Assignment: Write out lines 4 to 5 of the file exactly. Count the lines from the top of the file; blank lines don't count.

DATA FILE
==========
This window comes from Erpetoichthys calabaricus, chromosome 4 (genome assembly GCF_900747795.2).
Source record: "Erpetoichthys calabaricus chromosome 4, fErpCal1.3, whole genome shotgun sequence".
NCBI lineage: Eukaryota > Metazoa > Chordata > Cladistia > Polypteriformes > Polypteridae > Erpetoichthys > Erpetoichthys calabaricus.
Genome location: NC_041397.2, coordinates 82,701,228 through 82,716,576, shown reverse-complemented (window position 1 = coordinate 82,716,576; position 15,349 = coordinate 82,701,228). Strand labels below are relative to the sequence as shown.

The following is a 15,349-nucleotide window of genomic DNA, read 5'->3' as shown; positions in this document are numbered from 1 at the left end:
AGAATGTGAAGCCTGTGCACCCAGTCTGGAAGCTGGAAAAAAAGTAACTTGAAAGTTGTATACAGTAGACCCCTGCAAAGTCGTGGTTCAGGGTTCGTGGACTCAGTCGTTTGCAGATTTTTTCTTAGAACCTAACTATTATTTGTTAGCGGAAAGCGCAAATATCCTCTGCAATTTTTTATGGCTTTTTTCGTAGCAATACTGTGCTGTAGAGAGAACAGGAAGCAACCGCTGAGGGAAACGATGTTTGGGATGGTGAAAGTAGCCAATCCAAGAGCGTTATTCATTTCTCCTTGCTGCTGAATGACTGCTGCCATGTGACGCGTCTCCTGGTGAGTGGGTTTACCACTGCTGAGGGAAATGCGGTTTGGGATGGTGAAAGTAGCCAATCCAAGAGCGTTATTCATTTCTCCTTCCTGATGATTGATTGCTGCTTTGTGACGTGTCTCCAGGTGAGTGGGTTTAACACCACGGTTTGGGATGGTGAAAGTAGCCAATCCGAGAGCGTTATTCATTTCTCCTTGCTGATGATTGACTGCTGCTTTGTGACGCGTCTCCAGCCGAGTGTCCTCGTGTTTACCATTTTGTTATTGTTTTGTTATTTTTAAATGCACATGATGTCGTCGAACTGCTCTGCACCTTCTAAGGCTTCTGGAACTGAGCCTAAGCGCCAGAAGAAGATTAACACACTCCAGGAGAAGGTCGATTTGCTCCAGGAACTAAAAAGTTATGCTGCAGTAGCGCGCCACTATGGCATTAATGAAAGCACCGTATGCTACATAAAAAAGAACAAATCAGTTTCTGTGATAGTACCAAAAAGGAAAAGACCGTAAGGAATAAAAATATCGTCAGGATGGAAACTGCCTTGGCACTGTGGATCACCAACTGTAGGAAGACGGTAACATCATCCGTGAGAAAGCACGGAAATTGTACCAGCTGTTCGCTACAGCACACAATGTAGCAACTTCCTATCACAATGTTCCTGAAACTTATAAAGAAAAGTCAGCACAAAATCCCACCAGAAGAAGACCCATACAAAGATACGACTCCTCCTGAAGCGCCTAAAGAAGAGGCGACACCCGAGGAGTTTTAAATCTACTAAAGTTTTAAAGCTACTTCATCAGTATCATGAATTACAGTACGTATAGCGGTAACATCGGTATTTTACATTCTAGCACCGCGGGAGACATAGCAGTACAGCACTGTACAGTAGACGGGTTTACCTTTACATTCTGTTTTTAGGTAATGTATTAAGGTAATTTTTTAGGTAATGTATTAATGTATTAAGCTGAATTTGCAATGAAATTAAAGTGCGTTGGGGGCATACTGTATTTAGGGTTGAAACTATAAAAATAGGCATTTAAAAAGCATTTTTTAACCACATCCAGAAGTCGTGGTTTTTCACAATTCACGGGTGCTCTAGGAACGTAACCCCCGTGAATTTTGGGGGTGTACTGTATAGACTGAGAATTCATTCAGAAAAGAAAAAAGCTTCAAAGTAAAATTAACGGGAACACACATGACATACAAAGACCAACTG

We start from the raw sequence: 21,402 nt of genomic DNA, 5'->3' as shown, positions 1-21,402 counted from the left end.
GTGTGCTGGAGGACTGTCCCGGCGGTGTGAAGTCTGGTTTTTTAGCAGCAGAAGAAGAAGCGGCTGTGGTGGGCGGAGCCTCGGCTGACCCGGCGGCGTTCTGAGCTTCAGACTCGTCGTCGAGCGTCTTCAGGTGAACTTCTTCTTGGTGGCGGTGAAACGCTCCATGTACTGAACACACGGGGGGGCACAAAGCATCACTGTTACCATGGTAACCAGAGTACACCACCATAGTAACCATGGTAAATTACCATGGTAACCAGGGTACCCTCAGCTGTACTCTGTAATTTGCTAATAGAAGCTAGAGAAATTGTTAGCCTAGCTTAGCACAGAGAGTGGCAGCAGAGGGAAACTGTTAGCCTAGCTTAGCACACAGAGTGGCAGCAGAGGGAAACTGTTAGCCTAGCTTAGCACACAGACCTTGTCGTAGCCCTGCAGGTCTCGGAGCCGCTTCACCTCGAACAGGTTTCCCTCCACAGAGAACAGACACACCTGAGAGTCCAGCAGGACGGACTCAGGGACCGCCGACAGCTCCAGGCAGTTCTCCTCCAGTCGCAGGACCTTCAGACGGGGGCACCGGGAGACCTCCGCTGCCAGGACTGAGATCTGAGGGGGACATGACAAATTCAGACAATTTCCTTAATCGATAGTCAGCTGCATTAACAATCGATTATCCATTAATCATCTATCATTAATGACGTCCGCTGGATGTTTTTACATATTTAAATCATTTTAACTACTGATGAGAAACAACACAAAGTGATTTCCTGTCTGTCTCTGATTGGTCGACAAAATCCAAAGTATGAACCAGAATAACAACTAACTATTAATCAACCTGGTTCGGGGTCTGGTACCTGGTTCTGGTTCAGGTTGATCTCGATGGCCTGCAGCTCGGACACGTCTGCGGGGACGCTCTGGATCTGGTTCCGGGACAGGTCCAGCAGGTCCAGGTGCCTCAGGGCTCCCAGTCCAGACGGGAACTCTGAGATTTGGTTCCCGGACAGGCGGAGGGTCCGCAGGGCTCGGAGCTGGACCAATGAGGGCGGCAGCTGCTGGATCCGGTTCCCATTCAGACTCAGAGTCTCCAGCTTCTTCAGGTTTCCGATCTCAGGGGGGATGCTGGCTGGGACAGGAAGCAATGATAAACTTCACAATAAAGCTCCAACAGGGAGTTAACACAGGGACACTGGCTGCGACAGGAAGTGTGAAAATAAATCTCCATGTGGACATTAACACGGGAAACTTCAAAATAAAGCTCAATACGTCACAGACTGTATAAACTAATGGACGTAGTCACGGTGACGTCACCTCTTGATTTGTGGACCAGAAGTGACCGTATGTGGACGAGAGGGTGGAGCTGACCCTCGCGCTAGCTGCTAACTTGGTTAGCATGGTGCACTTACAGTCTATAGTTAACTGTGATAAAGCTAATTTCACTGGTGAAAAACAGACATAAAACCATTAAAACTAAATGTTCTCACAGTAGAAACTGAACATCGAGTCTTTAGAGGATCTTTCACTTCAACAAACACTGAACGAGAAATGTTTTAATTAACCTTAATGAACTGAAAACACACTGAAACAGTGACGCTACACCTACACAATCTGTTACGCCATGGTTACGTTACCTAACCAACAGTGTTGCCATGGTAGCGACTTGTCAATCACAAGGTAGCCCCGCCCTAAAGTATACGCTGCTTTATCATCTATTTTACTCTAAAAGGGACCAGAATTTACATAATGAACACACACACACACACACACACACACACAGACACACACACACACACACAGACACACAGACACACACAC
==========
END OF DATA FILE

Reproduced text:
Genome location: NC_041397.2, coordinates 82,701,228 through 82,716,576, shown reverse-complemented (window position 1 = coordinate 82,716,576; position 15,349 = coordinate 82,701,228). Strand labels below are relative to the sequence as shown.

The following is a 15,349-nucleotide window of genomic DNA, read 5'->3' as shown; positions in this document are numbered from 1 at the left end: